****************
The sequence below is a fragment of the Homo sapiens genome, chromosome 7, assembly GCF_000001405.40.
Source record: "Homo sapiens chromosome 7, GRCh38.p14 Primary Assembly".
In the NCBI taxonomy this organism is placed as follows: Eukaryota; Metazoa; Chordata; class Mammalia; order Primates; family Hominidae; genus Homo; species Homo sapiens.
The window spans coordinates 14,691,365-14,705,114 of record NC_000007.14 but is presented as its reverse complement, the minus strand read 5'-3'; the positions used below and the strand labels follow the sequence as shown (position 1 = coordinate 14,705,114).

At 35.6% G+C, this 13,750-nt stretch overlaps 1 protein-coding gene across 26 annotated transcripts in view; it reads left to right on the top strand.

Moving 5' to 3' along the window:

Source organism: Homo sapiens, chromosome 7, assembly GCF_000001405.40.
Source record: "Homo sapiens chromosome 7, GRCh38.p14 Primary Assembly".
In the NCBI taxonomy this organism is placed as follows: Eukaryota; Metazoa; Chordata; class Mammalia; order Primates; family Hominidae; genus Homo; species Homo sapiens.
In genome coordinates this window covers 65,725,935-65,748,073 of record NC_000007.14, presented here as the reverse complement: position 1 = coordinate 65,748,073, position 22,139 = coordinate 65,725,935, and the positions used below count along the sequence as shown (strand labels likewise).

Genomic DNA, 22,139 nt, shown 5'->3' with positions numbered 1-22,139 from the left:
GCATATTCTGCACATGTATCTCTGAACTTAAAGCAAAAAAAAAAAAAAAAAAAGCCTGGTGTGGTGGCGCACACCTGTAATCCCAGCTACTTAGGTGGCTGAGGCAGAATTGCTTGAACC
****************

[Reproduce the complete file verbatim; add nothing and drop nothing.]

The sequence below is a fragment of the Homo sapiens genome, chromosome 7, assembly GCF_000001405.40.
Source record: "Homo sapiens chromosome 7, GRCh38.p14 Primary Assembly".
In the NCBI taxonomy this organism is placed as follows: Eukaryota; Metazoa; Chordata; class Mammalia; order Primates; family Hominidae; genus Homo; species Homo sapiens.
The window spans coordinates 14,691,365-14,705,114 of record NC_000007.14 but is presented as its reverse complement, the minus strand read 5'-3'; the positions used below and the strand labels follow the sequence as shown (position 1 = coordinate 14,705,114).

At 35.6% G+C, this 13,750-nt stretch overlaps 1 protein-coding gene across 26 annotated transcripts in view; it reads left to right on the top strand.

Moving 5' to 3' along the window:

Source organism: Homo sapiens, chromosome 7, assembly GCF_000001405.40.
Source record: "Homo sapiens chromosome 7, GRCh38.p14 Primary Assembly".
In the NCBI taxonomy this organism is placed as follows: Eukaryota; Metazoa; Chordata; class Mammalia; order Primates; family Hominidae; genus Homo; species Homo sapiens.
In genome coordinates this window covers 65,725,935-65,748,073 of record NC_000007.14, presented here as the reverse complement: position 1 = coordinate 65,748,073, position 22,139 = coordinate 65,725,935, and the positions used below count along the sequence as shown (strand labels likewise).

Genomic DNA, 22,139 nt, shown 5'->3' with positions numbered 1-22,139 from the left:
GCATATTCTGCACATGTATCTCTGAACTTAAAGCAAAAAAAAAAAAAAAAAAAGCCTGGTGTGGTGGCGCACACCTGTAATCCCAGCTACTTAGGTGGCTGAGGCAGAATTGCTTGAACC